Tuesday, September 25, 2007

Criterion reminder

The event with Susanna Clarke was lovely, except for the, oh, 45 minutes or thereabouts that all 250 of us spent standing outside on the pavement in the cold, waiting for the fire brigade to establish that the problems in the nanotech lab next door were a false alarm.

I was asked tonight who'd win in a fight -- probably a no holds barred cage match, I suspect -- between me and Bill Gibson. I said me, but my daughter Holly, who was there, just laughed at me afterwards and said she couldn't imagine me fighting anyone. Holly says that Me vs Bill Gibson would be like a fight between a baby bunny and a duckling, and she is probably right.

I'm still really jet-lagged. I feel as if the going-to-Japan and the coming-back-from-Japan crash came at the same time -- just had a completely failed conversation with my agent, who soon figured out that the communication things simply wasn't happening, and told me to call him back tomorrow.


If you're in the UK, remember that next Tuesday, Oct 2nd is the big event at the Criterion:

Tuesday 02 October 07 Event 422 at 18:00

Neil Gaiman in conversation

Featuring: Neil Gaiman

Exclusive event-only book signing afterwards, at Waterstone's Piccadilly

Don't miss this one-off London appearance by one of the world’s greatest imaginative minds, and author of many bestselling novels, including American Gods, Anansi Boys, and the cult novel Stardust . The film of Stardust, directed by Matthew Vaughan and starring Claire Danes, Charlie Cox, Sienna Miller, Ricky Gervais, Michelle Pfeiffer and Robert De Niro, premieres in London on Wednesday 3 October at Odeon Leicester Square. We have a pair of tickets to the premiere: all ticket-holders to the event will be entered into a draw and the winner will be announced after the performance.

Price: £5.00

Venue: Criterion Theatre, Piccadilly

I think I'll probably do a reading from Stardust as part of it. If you want to come, it's always wisest to order tickets early -- there will probably be seats on the night, but you can never be too sure.

(Also the Bath Children's Literary Festival event is this Saturday at 6.00pm -- for details.)

Mr. Gaiman,I live in Beijing and your CCTV interview just aired (Sept. 25). I was really impressed that you could follow her random questions. I was disappointed that you were not deemed important enough to get the male reporter who usually interviews heads of state. I wanted you to know that the piece had aired and may air again Sept. 26. Thanks, Kade

Not to worry. I'm not a head of state.

Neil, Neil, Neil, Neil! Reading your blog can be so bloodly frustrating! What was your opinion of that Lolita restaurant? What do you, as a father of a young teenage daugther on the threshold of her maidenhood thinks of those young women exploiting the idea of pedophilia?

I'm not comfortable enough with the by-roads of Japanese pop culture to be able to say what exactly was going on in that place, but it didn't seem to be about paedophilia, not in any way I understand the term. It seemed to be about a whole set of cultural cues that I wasn't really able to read -- the clientele were about 60/40 male to female, most of the men were the same age as the girls working there (early 20s), and I got the impression it was much more about the girls getting to exercise their fantasies of being maids, whatever maids were in this context, and the customers of both genders seemed to enjoy playing rock, paper, scissors with them. My opinion was one of, mostly, complete bafflement and bemusement, and I was there because the guide felt that, like the fish market and the Meiji Shrine and the modern art museum, going to one of the maid cafes was one of the unique things about Tokyo.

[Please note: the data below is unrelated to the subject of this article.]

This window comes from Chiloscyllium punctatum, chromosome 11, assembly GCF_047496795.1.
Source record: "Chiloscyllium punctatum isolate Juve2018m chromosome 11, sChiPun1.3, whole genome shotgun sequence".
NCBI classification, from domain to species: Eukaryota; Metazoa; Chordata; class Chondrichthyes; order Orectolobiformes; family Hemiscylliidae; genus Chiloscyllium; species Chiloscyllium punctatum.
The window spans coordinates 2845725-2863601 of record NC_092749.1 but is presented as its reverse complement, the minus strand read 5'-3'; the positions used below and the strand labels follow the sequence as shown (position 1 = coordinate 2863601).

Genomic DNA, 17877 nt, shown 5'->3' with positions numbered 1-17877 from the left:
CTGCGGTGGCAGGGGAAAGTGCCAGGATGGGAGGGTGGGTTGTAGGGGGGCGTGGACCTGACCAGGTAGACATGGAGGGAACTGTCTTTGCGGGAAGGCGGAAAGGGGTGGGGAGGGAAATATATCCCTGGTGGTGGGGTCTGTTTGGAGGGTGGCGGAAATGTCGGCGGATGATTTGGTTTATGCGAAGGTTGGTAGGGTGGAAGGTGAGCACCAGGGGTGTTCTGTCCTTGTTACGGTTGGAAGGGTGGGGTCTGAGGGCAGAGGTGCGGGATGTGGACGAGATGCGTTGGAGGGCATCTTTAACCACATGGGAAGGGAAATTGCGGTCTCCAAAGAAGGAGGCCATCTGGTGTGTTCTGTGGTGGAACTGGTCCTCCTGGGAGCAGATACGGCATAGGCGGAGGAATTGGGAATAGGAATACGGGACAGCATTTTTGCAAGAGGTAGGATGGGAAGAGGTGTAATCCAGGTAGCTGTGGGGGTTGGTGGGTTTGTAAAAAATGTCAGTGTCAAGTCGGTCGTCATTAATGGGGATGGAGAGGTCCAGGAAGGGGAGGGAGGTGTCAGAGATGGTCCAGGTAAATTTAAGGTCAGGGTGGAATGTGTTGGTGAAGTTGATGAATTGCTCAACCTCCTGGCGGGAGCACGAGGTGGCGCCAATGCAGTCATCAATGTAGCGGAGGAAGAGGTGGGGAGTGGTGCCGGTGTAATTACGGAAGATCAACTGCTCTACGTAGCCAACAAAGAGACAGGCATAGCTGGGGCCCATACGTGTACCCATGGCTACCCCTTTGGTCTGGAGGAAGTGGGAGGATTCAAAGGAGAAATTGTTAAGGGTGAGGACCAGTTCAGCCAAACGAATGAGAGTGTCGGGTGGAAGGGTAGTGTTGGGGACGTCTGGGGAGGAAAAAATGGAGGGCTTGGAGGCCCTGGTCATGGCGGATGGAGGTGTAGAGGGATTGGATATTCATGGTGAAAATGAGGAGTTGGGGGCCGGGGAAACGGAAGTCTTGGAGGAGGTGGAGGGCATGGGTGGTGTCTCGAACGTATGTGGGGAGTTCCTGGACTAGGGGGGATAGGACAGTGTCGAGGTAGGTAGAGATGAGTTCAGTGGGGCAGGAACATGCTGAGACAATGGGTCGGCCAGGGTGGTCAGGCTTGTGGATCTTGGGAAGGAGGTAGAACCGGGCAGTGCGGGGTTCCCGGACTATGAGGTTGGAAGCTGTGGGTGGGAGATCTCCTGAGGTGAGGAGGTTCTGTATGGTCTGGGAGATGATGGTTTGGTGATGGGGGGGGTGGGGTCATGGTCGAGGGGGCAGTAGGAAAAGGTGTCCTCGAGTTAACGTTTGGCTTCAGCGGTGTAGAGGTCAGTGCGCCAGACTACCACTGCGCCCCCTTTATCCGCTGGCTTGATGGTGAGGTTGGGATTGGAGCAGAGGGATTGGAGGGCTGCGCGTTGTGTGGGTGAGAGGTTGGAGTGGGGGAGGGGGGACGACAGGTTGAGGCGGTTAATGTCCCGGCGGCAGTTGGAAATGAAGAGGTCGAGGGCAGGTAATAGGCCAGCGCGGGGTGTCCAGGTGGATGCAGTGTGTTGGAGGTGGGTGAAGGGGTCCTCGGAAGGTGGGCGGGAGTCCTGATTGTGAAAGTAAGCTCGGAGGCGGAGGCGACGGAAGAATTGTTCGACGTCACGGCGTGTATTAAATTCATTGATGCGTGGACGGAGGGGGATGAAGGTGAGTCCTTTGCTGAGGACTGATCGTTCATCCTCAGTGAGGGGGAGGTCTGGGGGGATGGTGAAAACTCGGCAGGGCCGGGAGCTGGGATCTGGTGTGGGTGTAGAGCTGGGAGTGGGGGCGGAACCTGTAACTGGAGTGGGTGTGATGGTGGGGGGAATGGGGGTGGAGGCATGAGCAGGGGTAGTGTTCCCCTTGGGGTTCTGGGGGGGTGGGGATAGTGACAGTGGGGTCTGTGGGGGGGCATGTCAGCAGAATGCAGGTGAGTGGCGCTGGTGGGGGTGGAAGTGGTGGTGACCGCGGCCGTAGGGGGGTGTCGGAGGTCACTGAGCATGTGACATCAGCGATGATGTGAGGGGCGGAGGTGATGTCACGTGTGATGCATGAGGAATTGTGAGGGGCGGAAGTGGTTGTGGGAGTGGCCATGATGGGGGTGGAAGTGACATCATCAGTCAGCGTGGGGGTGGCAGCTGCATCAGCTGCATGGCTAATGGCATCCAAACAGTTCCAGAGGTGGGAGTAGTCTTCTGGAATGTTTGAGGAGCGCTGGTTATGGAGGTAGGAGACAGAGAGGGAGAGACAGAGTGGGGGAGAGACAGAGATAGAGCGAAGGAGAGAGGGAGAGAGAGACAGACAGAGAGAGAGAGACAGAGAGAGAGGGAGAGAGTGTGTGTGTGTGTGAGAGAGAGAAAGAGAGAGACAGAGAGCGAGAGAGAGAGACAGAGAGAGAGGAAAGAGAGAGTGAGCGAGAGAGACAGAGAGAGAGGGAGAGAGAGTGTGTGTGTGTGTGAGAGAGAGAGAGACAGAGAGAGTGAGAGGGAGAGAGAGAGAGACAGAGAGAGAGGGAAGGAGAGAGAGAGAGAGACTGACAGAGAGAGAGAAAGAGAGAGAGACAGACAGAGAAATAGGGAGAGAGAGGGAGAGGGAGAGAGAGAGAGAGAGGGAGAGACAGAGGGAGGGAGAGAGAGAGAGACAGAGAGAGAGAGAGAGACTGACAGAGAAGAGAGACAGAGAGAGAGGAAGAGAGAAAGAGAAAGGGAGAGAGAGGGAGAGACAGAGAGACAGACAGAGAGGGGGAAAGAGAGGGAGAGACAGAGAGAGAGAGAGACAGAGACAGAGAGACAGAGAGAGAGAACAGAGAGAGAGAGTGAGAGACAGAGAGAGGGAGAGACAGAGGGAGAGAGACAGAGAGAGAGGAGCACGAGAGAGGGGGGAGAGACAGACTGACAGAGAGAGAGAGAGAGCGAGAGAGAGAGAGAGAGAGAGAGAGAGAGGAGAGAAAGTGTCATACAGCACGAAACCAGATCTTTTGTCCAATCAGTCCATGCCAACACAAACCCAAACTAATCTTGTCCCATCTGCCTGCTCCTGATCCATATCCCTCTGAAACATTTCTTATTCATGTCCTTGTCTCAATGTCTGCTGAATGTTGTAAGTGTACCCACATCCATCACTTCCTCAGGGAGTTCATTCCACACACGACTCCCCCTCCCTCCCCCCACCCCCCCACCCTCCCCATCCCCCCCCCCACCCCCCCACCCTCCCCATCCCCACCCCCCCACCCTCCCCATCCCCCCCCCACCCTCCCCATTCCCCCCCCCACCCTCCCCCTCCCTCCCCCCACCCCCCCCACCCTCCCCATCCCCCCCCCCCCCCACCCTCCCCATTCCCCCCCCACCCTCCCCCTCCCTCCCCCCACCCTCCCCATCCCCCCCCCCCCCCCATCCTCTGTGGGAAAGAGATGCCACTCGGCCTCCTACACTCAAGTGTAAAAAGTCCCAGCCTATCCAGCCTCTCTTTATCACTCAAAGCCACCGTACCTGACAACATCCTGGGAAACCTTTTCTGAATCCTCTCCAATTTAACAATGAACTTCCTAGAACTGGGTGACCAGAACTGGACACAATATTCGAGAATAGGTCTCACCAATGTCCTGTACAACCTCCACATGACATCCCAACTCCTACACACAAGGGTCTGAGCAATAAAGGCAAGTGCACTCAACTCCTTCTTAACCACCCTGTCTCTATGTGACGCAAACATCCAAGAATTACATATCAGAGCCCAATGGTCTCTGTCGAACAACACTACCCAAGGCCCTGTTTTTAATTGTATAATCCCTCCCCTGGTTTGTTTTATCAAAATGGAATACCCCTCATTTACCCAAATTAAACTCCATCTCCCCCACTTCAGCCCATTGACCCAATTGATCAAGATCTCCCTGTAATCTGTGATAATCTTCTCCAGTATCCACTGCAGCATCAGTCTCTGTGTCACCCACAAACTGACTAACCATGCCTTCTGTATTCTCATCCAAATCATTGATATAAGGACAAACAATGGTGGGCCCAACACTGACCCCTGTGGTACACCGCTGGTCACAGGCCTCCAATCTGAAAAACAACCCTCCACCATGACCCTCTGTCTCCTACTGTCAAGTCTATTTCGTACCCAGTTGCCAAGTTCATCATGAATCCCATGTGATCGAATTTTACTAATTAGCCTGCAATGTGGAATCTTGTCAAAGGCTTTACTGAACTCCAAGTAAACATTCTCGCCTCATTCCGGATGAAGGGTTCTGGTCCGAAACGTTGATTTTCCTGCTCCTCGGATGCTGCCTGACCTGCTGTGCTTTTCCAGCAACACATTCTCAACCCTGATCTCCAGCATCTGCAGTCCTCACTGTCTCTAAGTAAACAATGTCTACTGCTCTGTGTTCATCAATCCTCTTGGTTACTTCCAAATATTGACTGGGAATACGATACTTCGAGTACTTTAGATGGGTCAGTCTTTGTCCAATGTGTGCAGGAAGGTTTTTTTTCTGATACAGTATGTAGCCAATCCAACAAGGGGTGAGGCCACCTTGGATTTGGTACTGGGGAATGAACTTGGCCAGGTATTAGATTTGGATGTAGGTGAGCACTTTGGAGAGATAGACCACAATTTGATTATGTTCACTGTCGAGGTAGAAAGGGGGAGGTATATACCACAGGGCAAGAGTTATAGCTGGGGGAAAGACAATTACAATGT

Hi Neil, I have a quick question about agents and the submission process...
Months ago, shortly after completing my first novel (YA fantasy), I drew up a list of agencies that I thought might be a match. Several envelopes were dispatched to said agents. Fingers were crossed.I waited.Three weeks later, the replies began trickeling in. A few were form rejections; others had some decent comments, but were rejections all the same.Then an unfamiliar envelope fell through the letterbox. It turns out that this was the reply from my Dream Agency (why not aim high?). The gist of the letter was this: Your writing shows great promise, but this is not yet ready for representation. Send us your next project.
Here is my question:My second novel, which I think is a stark improvement on the first, is almost ready. Should I send it exclusively to my new contact at The Literary Agency Of My Dreams? Or should I treat the process exactly as I did first time round, and send out simultaneous submissions? Many thanks for your time.

I don't think there are any rules. If it was me, I'd send it to the new contact who thought you had potential, with a letter saying, you said to send you my next project and this is it, and I'm not showing it to anyone else until you've seen it, because they were nice, and deserve something for that, and if they feel they grew you from a bean they will work harder for you. But there aren't any rules. And if it was me I'd be sending my book to editors and not to agents anyway.


Why am I typing? Why aren't I sleeping?

Labels: , , , , ,